Tenzer writes that Bulgaria’s “fragile banking sector (Bulgaria's fourth-largest bank collapsed in 2014), lack of transparency and rampant corruption make its integration into the Eurozone an unacceptably high risk”, talks about Bulgaria’s inclination to Russian influence and overall softness and reluctance to call out any Russian wrongdoing (including PM Boyko Borissov apologizing personally to Putin for the failure of the South Stream project, refusal to recall diplomats following the poisoning of ex-spy Sergei Skripal, etc), lack of independence of the judiciary, highly normalized petty corruption in Bulgarians’ everyday lives, and more.

The article concludes with the question “how long will the EU allow Bulgaria to walk this tightrope?”

NPP Belene Devours a New Million


The National Power Company, which recently reported 74 million leva in losses for the first half of the year, will pay 1 million leva for the NPP Belene project.

The government is seeking a strategic investor to restart the building of the plant, which was canceled back in 2012 by a previous government, also led by the current prime minister, Boyko Borissov. To date 3,5 billion taxpayers’ leva have been spent on NPP Belene.

Energy Minister Temenujka Petkova has until the end of October of this year to establish a procedure for selecting a strategic investor, and till the end of the year to start it.

It is very unclear and also rather unlikely that the project will actually be realized, yet the consecutive heavy chunk of public funding is neatly allocated.

Part of the new million is for assets and liabilities’ evaluation, given the government’s intentions of renewing the project and finding a new investor. Another is going to be allocated for maintenance purposes for the equipment, supplied by the Russian Atomstroyexport.

For the latter, the state company in charge of NPP Belene has invited Atomstroyexport to lead the technical teams to re-conserve the nuclear equipment. This task alone will cost 960’000 leva (excluding VAT), according to the procurement details, published on NPC’s website. There is no information what amount Atomstroyexport has requested, however. The procurement has been approved by the Public Procurement Agency, which means that a contract with Atomstroyexport will likely follow soon. The foreseen activities span to the end of 2020.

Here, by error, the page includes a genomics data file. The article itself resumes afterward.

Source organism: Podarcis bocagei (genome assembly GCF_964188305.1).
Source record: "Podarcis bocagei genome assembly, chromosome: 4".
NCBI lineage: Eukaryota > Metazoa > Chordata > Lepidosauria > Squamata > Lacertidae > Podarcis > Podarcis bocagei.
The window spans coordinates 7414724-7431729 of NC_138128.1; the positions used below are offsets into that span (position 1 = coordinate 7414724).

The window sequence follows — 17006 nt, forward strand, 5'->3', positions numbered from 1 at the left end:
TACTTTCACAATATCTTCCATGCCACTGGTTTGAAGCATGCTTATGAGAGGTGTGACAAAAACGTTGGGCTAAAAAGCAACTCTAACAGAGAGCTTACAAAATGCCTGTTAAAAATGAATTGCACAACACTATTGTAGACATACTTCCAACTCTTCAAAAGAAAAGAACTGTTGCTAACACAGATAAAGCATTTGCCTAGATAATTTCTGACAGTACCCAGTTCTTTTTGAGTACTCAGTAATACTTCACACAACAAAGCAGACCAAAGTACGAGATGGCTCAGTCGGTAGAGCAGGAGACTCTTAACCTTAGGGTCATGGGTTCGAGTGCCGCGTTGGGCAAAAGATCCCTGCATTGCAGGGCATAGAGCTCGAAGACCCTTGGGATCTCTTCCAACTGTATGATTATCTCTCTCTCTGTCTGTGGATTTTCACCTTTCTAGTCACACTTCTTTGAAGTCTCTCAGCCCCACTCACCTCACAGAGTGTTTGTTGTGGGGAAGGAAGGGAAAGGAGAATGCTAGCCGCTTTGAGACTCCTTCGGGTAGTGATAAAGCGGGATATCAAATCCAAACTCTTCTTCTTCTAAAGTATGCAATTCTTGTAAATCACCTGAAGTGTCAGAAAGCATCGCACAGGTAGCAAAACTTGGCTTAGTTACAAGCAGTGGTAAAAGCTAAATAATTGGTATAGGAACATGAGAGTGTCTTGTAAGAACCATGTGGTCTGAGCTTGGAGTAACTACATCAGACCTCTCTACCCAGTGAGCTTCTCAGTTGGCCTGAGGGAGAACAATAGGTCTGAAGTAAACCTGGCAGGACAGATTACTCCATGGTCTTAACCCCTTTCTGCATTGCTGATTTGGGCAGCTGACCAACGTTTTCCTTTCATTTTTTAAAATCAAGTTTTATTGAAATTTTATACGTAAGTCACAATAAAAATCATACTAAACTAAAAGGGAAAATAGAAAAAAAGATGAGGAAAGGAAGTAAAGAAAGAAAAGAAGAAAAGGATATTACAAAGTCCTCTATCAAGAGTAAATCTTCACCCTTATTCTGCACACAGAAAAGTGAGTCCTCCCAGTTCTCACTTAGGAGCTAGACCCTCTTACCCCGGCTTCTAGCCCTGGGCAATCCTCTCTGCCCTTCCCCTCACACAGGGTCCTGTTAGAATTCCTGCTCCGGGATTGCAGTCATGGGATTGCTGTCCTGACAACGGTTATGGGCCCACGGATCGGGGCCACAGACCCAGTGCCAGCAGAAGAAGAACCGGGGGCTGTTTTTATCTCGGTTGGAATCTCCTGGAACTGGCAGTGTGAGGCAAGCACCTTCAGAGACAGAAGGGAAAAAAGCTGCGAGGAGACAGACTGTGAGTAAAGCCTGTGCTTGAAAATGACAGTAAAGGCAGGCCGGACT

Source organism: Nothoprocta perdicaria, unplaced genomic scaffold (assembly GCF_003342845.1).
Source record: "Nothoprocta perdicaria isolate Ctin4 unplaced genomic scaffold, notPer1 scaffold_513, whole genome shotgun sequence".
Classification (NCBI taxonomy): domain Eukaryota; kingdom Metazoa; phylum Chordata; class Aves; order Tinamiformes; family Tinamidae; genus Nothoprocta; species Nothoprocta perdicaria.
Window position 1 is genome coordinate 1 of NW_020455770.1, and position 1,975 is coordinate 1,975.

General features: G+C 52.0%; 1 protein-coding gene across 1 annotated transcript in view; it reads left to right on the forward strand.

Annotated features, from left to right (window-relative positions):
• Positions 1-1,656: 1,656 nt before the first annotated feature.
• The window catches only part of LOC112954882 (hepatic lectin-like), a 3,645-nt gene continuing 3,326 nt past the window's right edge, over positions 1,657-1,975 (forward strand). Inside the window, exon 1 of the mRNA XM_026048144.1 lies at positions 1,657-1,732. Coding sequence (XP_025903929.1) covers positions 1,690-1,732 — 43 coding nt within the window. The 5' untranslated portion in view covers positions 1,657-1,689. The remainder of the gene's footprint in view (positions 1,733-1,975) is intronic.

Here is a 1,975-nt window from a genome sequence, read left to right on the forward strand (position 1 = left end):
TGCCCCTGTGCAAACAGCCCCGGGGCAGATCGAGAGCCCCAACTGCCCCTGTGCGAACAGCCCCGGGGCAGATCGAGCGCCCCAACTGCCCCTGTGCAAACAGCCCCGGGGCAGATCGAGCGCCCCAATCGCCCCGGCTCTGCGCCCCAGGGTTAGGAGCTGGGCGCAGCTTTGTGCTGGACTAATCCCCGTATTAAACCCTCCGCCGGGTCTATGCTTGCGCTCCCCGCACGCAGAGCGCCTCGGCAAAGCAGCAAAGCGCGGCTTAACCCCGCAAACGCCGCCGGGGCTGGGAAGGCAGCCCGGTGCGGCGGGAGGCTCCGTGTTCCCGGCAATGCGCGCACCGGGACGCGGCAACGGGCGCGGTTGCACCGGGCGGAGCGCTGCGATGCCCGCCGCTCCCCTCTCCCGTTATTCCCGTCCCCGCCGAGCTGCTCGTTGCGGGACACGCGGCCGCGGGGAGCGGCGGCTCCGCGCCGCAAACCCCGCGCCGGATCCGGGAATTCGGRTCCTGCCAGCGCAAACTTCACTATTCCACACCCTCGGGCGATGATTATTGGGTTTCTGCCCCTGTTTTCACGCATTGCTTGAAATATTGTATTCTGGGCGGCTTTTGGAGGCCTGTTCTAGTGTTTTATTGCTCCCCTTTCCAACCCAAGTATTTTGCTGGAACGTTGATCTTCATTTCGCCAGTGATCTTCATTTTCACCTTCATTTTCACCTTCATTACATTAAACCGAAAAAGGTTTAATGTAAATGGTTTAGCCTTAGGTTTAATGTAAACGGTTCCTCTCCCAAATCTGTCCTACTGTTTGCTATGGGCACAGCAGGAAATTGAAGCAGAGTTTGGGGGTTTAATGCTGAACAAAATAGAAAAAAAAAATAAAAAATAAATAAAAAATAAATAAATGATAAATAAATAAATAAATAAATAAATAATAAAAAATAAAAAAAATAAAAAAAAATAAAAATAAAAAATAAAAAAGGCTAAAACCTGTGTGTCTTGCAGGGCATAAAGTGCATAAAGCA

Ecology Ministry to Fine Dancers Who Danced in One of Rila’s Protected Lakes

 

A group of dancers, organized by the foundation Our Home is Bulgaria were filming a clip about their attempt at a Guinness world record for a horo, a traditional folklore dance.

The dancers decided to go into one of the protected Rila lakes, which is strictly forbidden due to the very delicate ecosystem and extreme venerability to contamination the lakes have. Pictures posted by the group on social media provoked outrage among many. The group claims they had not known of the restrictions. Regardless, they will be fined and have assured that they will comply.

Ecology Minister Neno Dimov, who is a minister from the United Patriots’ quota, however, took an interesting spin on the matter. Asked about the incident (“an unfortunate [one]”), he not only downplayed it but almost dismissed it as child’s play, referring to the dancers as kids, which they are obviously not. After uttering a few sentences, whose apparent aim were to diminish the significance of the event, he quickly spun the question towards people camping on Koral (a camping site on the coast, one of the few remaining spots, especially in the southern part of the coast, not yet urbanized; something this government has repeatedly made clear it does not like).

“For me, though, there are two important issues: one is this violation, which the kids made, which surely is a violation, and the hate with which [this incident] was met with, especially given what is happening in Koral.”, he told NOVA TV.

He went on to list those ‘things’, apparently referring to a crisis at the Koral beach with garbage and its sudden use as a wasteland. He painted a gruesome picture of the campers there, citing what the mayor of Tsarevo had told him, and implying – as government officials often do – that campers are one of nature’s biggest problems in Bulgaria. While Dimov blamed the people camping at Koral for the crisis, implying that they had moved the trashcans out of the reach of the waste trucks, which collect the trash, ironically it was the campers who signaled the authorities of the problem.

In fact, most of the campers are eco activists, regularly protesting controversial government plans for construction projects in protected areas, and it seems no coincidence that they are part of in government officials’ regular talking points.

“We have to understand that when we have rights, we also have responsibilities. It can’t be that only one side has the responsibilities. It is obvious that the wasteland wasn’t created by the people going for a few hours to the beach. It is the doing of those who have set up their tents there and who take their cars there.”, Neno Dimov said.

The campers in Koral also submitted a plea to the local ecological inspectorate whether the fact that the trashcans are not being emptied is not a deliberate attempt to make campers look as polluting the coast.